July 28, 2016 - Michael Birnbaum, MD
Drug and alcohol use can have devastating effects on individuals coping with psychosis
Coping with a mental illness can be difficult even on the best day. When drugs or alcohol are added to the mix, things can get complicated and often dangerous.
Not only are there the obvious risks of addiction and overdose, drugs and alcohol can also damage the brain and body in a variety of ways. For individuals who have experienced psychosis, the problems associated with drug or alcohol abuse can be particularly detrimental.
Cocaine and amphetamines
Some drugs, such as cocaine and amphetamines, are distinctly dangerous to those who have experienced psychosis. Also, these drugs can cause drug-induced psychosis, a condition which can look very similar to schizophrenia, making diagnosis and treatment more difficult. Drug-induced psychosis usually results from prolonged or heavy drug use. This type of psychosis can last several days or longer, and symptoms usually include hallucinations, delusions and confusion. Fortunately, this condition responds very well to treatment. Thus, if you or a loved one develops symptoms of drug-induced psychosis, it’s important to seek immediate medical assistance.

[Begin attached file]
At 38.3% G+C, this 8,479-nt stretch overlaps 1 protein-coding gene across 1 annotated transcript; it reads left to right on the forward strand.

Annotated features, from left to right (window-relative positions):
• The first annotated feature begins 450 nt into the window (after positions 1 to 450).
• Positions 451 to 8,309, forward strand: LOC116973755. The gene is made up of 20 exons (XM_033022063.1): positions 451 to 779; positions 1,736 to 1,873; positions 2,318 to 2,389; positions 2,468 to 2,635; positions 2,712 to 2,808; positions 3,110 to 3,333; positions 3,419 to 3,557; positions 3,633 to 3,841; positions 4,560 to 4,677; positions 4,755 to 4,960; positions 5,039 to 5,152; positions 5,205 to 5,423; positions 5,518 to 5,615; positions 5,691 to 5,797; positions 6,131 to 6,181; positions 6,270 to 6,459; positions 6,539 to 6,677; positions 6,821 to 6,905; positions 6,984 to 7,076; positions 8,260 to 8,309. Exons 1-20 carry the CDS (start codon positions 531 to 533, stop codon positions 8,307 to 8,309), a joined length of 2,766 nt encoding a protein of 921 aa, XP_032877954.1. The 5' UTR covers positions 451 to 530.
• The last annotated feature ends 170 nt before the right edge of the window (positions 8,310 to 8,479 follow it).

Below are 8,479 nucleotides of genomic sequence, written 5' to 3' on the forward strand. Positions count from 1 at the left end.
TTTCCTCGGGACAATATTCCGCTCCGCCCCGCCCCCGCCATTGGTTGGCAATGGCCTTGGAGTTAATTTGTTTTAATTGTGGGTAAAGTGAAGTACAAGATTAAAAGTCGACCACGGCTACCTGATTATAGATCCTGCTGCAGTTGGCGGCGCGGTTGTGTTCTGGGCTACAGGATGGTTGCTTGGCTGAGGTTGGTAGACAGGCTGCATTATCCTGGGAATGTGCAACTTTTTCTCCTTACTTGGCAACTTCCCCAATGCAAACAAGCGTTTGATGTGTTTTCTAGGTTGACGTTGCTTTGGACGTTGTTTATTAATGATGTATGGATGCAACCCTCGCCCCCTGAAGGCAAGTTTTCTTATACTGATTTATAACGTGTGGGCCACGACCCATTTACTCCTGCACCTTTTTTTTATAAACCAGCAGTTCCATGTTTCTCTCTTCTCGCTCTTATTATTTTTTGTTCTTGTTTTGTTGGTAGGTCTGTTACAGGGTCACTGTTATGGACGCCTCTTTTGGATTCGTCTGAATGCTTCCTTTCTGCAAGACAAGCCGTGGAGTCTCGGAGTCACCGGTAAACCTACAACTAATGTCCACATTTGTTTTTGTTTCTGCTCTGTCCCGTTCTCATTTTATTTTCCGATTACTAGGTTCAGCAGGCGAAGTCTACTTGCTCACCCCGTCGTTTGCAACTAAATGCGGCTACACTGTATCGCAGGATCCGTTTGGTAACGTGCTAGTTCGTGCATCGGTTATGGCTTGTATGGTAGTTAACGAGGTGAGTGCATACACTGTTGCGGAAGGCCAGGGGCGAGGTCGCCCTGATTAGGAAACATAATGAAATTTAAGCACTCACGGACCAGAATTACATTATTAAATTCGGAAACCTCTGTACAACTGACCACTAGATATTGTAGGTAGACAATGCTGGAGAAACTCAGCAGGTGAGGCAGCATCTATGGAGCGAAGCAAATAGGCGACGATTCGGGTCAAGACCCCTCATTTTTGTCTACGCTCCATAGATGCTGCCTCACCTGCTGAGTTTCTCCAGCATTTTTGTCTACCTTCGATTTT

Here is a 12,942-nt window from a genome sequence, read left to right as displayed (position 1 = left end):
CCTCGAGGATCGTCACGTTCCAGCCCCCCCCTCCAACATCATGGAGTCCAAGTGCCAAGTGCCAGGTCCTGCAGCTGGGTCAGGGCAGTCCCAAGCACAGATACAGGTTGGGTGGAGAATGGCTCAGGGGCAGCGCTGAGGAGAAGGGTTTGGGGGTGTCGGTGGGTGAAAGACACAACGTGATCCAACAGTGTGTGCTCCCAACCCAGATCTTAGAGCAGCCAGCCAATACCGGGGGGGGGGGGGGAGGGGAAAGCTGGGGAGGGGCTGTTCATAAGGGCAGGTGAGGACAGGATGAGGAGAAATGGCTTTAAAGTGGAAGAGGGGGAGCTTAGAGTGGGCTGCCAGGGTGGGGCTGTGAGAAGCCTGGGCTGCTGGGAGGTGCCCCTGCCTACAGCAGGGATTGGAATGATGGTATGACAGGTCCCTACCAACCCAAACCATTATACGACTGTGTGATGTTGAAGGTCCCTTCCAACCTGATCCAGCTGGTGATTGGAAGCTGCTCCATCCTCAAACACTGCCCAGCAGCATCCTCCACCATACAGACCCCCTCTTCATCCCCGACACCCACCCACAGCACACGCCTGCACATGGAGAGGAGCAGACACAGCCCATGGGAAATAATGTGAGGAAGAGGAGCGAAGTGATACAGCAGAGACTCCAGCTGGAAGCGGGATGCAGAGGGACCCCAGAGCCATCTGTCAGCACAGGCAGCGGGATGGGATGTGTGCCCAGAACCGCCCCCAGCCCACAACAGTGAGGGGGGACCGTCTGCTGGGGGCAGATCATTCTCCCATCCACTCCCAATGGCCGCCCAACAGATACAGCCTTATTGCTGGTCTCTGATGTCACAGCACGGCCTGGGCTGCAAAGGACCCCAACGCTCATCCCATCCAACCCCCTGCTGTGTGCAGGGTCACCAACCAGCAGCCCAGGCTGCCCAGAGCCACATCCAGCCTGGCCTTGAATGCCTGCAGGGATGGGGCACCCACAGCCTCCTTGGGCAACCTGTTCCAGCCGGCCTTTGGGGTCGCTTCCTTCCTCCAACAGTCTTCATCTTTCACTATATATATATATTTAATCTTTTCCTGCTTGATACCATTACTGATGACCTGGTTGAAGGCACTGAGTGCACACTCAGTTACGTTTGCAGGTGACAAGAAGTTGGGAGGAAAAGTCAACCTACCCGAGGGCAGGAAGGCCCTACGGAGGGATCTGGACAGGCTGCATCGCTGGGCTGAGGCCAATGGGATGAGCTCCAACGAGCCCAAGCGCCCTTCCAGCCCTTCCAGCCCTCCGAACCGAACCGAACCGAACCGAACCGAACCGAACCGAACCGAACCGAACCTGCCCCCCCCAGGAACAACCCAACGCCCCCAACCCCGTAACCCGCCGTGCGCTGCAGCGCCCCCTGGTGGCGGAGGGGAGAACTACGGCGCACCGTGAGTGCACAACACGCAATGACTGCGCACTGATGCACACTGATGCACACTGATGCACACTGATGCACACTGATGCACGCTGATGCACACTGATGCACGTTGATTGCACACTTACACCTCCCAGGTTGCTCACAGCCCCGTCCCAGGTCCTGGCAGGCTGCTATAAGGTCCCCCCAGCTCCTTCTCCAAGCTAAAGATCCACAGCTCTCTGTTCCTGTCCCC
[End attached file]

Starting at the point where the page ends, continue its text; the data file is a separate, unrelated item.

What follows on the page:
Other drugs, like marijuana, can trigger the onset of psychosis in someone who is already at increased risk for developing it. In fact, there have been a number of recent research projects that have linked marijuana and schizophrenia, suggesting that marijuana use may trigger, worsen or even cause the onset of schizophrenia.
What’s the risk?
It’s not uncommon for teens and young adults to experiment with drugs or alcohol. However, for those with psychosis or other forms of mental illness, the consequences of drug or alcohol use can be severe, including:
- An increased risk of relapse and worsening symptoms of psychosis
- Developing co-occurring conditions such as depression, anxiety or trouble paying attention
- Slower recovery time
- Unpredictable and even dangerous side effects when drugs or alcohol interact with prescribed medications
The best advice is to be open and honest about drug and alcohol use because it can dramatically impact your recovery process. Want to learn more? Talk to your team at the Early Treatment Program at (718) 470-0888. We are here to help.